Reading Branch Programme

Branch Programme

Lectures, on the dates indicated will be held in The Lecture Theatre, Reading School (near the Royal Berks Hospital). They start at 7.30pm (8.00pm October only, following the AGM). All are welcome, FREE-OF-CHARGE, without prior reservation. But anyone wishing to join the speaker and committee for supper from 6.00pm (cost £11.50 inc wine), to which anyone is welcome, should email a reservation a few days in advance to:

Reading School,
Erleigh Road,

There is more than adequate parking on site, but please note that a one-way system, with automatic gates, operates. Enter the school via Erleigh Road and leave by the Craven Road exit. Suppers are served in the refectory in the centre of the main building, and the lectures are in the Lecture Theatre at the rear (which is reached by walking to the right of the main building and bearing to the left - the LT is a little way along on the right.)

PROGRAMME 2018 - 2019

Friday 5 October 2018, 8.00pm (following the AGM starting 7.30pm)

Dr Natalie Thomlinson, University of Reading

' Working-class women's political activism after 1918: What difference did the vote make?  

'This lecture will consider the nature of working-class women's political activism in Britain since the granting of the franchise. In particular, it will look at the moment of  the 1984-5 miners' strike, and the huge women's support movement that it engendered, as a way of exploring the forms that such activism took, the impact that it had, and the extent to which working-class women were politicised and took part in the traditionally masculine public sphere of politics by the end of the twentieth century.'


Friday 9 November 2018, 7.30 p.m.

Professor David Parrott, New College, Oxford

‘The Quatercentenary of the Thirty Years War, 1618-1648: new interpretations’

In her celebrated 1938 study of the Thirty Years War, Veronica Wedgwood famously wrote that it was ‘the outstanding example in European history of meaningless conflict’.  This talk will examine the ways in which historians’  views of the war have changed since Wedgwood's judgement, written at the moment when Europe stood on the brink of another catastrophic conflict.  It will reconsider issues surrounding the outbreak of the Thirty Years War, the reasons for its duration, the ‘military revolution’ that is widely supposed to have taken place during the war, and the extent to which the Peace of Westphalia in 1648 marked a ‘new age’ in international relations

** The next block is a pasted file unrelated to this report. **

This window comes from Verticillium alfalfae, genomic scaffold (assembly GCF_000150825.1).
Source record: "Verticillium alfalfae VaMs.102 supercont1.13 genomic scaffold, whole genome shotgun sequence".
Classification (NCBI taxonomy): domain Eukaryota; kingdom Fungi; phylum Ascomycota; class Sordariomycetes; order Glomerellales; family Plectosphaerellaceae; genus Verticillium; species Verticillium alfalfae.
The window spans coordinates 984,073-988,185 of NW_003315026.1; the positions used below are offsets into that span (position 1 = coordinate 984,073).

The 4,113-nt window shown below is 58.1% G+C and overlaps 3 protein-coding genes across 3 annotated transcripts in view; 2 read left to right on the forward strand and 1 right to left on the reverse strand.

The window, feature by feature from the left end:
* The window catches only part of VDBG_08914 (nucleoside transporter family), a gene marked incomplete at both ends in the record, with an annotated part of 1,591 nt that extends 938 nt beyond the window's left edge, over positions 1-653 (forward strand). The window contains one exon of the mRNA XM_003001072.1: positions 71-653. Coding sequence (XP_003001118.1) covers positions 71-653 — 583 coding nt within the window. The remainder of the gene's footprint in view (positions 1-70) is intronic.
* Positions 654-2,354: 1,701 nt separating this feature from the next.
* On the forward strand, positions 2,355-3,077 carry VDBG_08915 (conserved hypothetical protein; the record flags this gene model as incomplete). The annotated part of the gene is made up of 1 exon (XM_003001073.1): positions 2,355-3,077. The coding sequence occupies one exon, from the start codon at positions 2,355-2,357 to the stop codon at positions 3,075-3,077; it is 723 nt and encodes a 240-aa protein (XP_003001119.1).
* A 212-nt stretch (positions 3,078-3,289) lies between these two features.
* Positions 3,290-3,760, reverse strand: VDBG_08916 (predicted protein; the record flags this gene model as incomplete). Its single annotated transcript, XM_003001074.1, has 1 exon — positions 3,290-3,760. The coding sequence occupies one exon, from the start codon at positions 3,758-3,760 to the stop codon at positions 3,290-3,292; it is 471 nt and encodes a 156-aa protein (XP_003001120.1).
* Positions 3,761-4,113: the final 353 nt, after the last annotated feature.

Friday  7 December 2018, 7.30pm

Professor Tony Badger, Emeritus Master of Clare College, Cambridge and President of the Historical Association

How did Martin Luther King Jnr. Change America?

In this lecture Tony Badger asks how Martin Luther King enabled a politically and economically powerless minority to wrest changes from a determined entrenched white majority in the American South. He also examines how far these changes went. How justified was King's faith in the ballot and politics? Has a sanitised version of the civil rights leader’s career downplayed the economic radicalism and anger of his rhetoric? In today's America and with a white southern Republican Attorney-General, do Black Lives Matter? How successful has been the drive to restrict African-American suffrage? How much did African-Americans benefit from the first African-American president? What, if anything, does Donald Trump offer the African-American Community?


Friday 18 January 2019, 7.30pm

Dr Elizabeth Matthew, University of Reading

The Death of William Marshal: Caversham, 1219

In January 1219, William Marshal, earl of Pembroke, fell mortally ill. The weeks leading up to his death on 14 May at his Thameside manor of Caversham are covered in exceptional detail in the vernacular verse biography written in the 1220s to celebrate his long and eventful career. This talk will review the insights this offers into an early thirteenth-century experience of terminal illness, and the light it sheds on the preoccupations—and surroundings—of the sufferer, whose regency for the young Henry III briefly made Caversham the focal point of English politics.


Friday 1 February 2019, 7.30pm

Professor Gary Sheffield, University of Wolverhampton

‘The Spring Offensives of 1918 - German or Allied Victory?

The series of German offensives on the Western Front that began on 21 March 1918 reopened mobile warfare and thus opened a new chapter in the history of the First World War. They remain controversial. Some see the opening phase as a great German victory. One influential interpretation has the Germans ‘defeating themselves’, by wearing out their strength in attacking the Allies. Others see them as a great defensive victory for the Allies. In this lecture, Gary Sheffield reassesses these offensives in the light of recent research.


Friday 15 March 2019, 7.30pm

Dr Miranda Kaufmann, author of Black Tudors (shortlisted for Wolfson History Prize, 2018)

‘Before Virginia: free Africans in England before 1619’

 The first Africans arrived in Virginia, England's first mainland American colony, four hundred years ago: in August 1619. These twenty were sold to John Rolfe by a Cornish privateer, who had in turn captured them from a Portuguese slaving ship. Although there were no laws delineating slavery in the nascent colony, their prospects were not rosy. But this was far from the first English encounter with Africans. In fact there had been Africans living in England from the early 1500s. What’s more: they were free. In this talk, Dr. Kaufmann explores the lives of these Black Tudors and Stuarts, contrasting their experiences with that of the Africans in early Virginia.


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Thursday 22 November 2018, Henley Business School, Whiteknights Campus

Professor Nicholas Vincent, University of East Anglia

 ‘The Letters of England's Kings and Queens 1154-1215: A Vast New Resource?’